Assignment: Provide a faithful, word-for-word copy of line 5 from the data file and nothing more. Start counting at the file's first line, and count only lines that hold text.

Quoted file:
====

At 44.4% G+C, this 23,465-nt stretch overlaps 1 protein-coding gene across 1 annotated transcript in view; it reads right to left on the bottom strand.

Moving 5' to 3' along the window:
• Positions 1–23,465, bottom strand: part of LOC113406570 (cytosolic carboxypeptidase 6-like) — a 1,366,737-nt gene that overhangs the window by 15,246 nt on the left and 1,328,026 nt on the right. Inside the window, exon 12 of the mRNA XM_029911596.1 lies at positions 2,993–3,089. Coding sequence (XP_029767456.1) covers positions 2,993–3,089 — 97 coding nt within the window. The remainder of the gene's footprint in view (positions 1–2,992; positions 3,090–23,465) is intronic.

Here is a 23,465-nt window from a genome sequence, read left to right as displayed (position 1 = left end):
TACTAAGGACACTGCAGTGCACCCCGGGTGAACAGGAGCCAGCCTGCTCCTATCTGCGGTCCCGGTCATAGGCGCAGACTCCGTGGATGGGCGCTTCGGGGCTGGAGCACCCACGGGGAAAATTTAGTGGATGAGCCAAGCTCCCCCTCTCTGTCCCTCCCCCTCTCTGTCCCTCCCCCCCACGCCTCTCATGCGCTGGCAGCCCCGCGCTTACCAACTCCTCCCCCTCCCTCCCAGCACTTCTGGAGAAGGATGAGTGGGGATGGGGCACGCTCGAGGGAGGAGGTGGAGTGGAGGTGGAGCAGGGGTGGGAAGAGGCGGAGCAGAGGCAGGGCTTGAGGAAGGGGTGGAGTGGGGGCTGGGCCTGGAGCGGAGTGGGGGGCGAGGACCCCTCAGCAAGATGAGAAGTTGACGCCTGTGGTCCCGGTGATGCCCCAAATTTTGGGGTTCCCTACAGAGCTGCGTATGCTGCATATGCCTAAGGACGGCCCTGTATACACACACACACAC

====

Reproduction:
TACTAAGGACACTGCAGTGCACCCCGGGTGAACAGGAGCCAGCCTGCTCCTATCTGCGGTCCCGGTCATAGGCGCAGACTCCGTGGATGGGCGCTTCGGGGCTGGAGCACCCACGGGGAAAATTTAGTGGATGAGCCAAGCTCCCCCTCTCTGTCCCTCCCCCTCTCTGTCCCTCCCCCCCACGCCTCTCATGCGCTGGCAGCCCCGCGCTTACCAACTCCTCCCCCTCCCTCCCAGCACTTCTGGAGAAGGATGAGTGGGGATGGGGCACGCTCGAGGGAGGAGGTGGAGTGGAGGTGGAGCAGGGGTGGGAAGAGGCGGAGCAGAGGCAGGGCTTGAGGAAGGGGTGGAGTGGGGGCTGGGCCTGGAGCGGAGTGGGGGGCGAGGACCCCTCAGCAAGATGAGAAGTTGACGCCTGTGGTCCCGGTGATGCCCCAAATTTTGGGGTTCCCTACAGAGCTGCGTATGCTGCATATGCCTAAGGACGGCCCTGTATACACACACACACAC